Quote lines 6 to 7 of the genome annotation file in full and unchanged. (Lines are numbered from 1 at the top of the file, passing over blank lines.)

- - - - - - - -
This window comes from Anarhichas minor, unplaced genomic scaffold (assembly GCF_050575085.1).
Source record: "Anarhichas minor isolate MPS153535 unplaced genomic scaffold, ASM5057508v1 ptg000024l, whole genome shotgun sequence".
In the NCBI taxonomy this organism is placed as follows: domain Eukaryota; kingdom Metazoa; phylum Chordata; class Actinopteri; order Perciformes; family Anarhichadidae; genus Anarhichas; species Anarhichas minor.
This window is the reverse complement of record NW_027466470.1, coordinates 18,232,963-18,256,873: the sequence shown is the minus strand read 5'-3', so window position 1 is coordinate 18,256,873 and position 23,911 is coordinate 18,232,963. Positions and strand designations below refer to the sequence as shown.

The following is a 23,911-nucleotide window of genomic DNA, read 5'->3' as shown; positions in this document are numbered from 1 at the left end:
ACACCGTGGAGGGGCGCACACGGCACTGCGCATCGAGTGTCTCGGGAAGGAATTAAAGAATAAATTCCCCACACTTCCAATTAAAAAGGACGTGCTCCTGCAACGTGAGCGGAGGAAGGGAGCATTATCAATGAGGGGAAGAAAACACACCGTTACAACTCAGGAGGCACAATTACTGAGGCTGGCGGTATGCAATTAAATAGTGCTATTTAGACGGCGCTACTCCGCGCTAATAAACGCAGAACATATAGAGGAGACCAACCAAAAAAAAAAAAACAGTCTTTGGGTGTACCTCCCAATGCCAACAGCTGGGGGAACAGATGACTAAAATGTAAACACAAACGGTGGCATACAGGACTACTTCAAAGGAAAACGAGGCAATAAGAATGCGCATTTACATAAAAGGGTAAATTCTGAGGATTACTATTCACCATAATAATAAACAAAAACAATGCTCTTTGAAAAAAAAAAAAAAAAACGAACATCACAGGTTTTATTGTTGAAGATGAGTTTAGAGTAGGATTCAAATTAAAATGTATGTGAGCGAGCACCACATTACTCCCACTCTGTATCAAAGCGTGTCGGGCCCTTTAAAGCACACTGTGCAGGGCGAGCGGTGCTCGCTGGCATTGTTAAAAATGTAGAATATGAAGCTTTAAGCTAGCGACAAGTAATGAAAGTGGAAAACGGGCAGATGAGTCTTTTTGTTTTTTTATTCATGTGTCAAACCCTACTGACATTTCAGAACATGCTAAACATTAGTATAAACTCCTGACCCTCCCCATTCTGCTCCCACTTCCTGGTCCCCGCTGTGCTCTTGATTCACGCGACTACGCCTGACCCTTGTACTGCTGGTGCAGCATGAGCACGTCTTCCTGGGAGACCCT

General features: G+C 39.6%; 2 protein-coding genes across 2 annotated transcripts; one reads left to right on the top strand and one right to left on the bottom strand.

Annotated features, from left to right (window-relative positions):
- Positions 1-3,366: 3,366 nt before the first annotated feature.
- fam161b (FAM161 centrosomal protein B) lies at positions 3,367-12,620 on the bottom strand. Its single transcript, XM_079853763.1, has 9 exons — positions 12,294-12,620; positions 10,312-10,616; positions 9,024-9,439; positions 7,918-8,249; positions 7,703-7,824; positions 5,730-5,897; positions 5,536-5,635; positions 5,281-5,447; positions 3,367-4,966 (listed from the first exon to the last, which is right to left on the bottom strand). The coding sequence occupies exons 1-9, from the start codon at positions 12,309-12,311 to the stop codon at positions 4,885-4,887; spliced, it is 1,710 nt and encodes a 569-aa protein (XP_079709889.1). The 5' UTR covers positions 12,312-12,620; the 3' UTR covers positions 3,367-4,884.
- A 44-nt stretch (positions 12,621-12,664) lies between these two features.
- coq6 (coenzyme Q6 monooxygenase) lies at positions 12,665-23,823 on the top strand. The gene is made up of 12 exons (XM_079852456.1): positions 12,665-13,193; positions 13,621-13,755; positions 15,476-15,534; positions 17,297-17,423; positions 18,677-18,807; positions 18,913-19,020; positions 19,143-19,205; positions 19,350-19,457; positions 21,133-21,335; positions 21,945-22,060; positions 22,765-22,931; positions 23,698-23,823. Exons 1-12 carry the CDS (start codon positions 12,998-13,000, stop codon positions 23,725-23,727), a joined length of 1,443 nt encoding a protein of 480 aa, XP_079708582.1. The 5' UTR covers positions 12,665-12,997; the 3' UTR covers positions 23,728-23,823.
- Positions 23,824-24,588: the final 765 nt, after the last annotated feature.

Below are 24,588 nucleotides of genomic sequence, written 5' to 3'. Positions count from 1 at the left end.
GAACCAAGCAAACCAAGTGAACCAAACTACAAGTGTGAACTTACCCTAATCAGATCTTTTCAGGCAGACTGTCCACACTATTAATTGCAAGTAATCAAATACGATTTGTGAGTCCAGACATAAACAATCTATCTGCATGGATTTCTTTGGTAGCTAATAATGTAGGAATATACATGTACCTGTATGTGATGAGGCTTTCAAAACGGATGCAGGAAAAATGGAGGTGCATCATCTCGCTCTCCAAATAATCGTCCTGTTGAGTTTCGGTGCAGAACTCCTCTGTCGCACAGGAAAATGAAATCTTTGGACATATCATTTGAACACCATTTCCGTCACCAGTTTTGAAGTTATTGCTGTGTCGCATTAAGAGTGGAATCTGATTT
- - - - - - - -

ACACCGTGGAGGGGCGCACACGGCACTGCGCATCGAGTGTCTCGGGAAGGAATTAAAGAATAAATTCCCCACACTTCCAATTAAAAAGGACGTGCTCCTGCAACGTGAGCGGAGGAAGGGAGCATTATCAATGAGGGGAAGAAAACACACCGTTACAACTCAGGAGGCACAATTACTGAGGCTGGCGGTATGCAATTAAATAGTGCTATTTAGACGGCGCTACTCCGCGCTAATAAACGCAGAACATATAGAGGAGACCAACCAAAAAAAAAAAAACAGTCTTTGGGTGTACCTCCCAATGCCAACAGCTGGGGGAACAGATGACTAAAATGTAAACACAAACGGTGGCATACAGGACTACTTCAAAGGAAAACGAGGCAATAAGAATGCGCATTTACATAAAAGGGTAAATTCTGAGGATTACTATTCACCATAATAATAAACAAAAACAATGCTCTTTGAAAAAAAAAAAAAAAAACGAACATCACAGGTTTTATTGTTGAAGATGAGTTTAGAGTAGGATTCAAATTAAAATGTATGTGAGCGAGCACCACATTACTCCCACTCTGTATCAAAGCGTGTCGGGCCCTTTAAAGCACACTGTGCAGGGCGAGCGGTGCTCGCTGGCATTGTTAAAAATGTAGAATATGAAGCTTTAAGCTAGCGACAAGTAATGAAAGTGGAAAACGGGCAGATGAGTCTTTTTGTTTTTTTATTCATGTGTCAAACCCTACTGACATTTCAGAACATGCTAAACATTAGTATAAACTCCTGACCCTCCCCATTCTGCTCCCACTTCCTGGTCCCCGCTGTGCTCTTGATTCACGCGACTACGCCTGACCCTTGTACTGCTGGTGCAGCATGAGCACGTCTTCCTGGGAGACCCT

General features: G+C 39.6%; 2 protein-coding genes across 2 annotated transcripts; one reads left to right on the top strand and one right to left on the bottom strand.